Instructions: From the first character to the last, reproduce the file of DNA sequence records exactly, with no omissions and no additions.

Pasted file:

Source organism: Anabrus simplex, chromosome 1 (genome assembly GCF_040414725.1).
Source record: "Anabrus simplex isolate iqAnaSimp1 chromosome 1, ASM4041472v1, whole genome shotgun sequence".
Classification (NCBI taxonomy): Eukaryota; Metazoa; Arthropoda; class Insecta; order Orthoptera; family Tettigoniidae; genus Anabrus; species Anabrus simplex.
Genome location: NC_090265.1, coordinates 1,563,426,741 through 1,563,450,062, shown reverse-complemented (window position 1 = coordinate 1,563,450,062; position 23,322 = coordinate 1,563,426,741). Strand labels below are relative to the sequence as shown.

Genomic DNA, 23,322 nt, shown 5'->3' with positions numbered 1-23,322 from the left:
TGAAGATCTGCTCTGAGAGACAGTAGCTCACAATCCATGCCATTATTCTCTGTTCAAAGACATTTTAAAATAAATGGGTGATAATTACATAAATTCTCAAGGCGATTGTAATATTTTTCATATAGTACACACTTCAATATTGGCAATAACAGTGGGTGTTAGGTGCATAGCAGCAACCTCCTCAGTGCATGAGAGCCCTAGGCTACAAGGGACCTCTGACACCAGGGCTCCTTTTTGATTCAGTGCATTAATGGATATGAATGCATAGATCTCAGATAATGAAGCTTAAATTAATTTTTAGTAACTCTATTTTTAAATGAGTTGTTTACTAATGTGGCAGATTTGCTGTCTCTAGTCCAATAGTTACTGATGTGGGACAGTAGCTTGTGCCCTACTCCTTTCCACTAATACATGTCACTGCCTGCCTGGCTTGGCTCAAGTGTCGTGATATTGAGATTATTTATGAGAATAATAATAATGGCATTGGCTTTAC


Source organism: Anabrus simplex, chromosome 1 (genome assembly GCF_040414725.1).
Source record: "Anabrus simplex isolate iqAnaSimp1 chromosome 1, ASM4041472v1, whole genome shotgun sequence".
Classification (NCBI taxonomy): Eukaryota; Metazoa; Arthropoda; class Insecta; order Orthoptera; family Tettigoniidae; genus Anabrus; species Anabrus simplex.
Genome location: NC_090265.1, coordinates 1,563,426,741 through 1,563,450,062, shown reverse-complemented (window position 1 = coordinate 1,563,450,062; position 23,322 = coordinate 1,563,426,741). Strand labels below are relative to the sequence as shown.

Genomic DNA, 23,322 nt, shown 5'->3' with positions numbered 1-23,322 from the left:
TGAAGATCTGCTCTGAGAGACAGTAGCTCACAATCCATGCCATTATTCTCTGTTCAAAGACATTTTAAAATAAATGGGTGATAATTACATAAATTCTCAAGGCGATTGTAATATTTTTCATATAGTACACACTTCAATATTGGCAATAACAGTGGGTGTTAGGTGCATAGCAGCAACCTCCTCAGTGCATGAGAGCCCTAGGCTACAAGGGACCTCTGACACCAGGGCTCCTTTTTGATTCAGTGCATTAATGGATATGAATGCATAGATCTCAGATAATGAAGCTTAAATTAATTTTTAGTAACTCTATTTTTAAATGAGTTGTTTACTAATGTGGCAGATTTGCTGTCTCTAGTCCAATAGTTACTGATGTGGGACAGTAGCTTGTGCCCTACTCCTTTCCACTAATACATGTCACTGCCTGCCTGGCTTGGCTCAAGTGTCGTGATATTGAGATTATTTATGAGAATAATAATAATGGCATTGGCTTTAC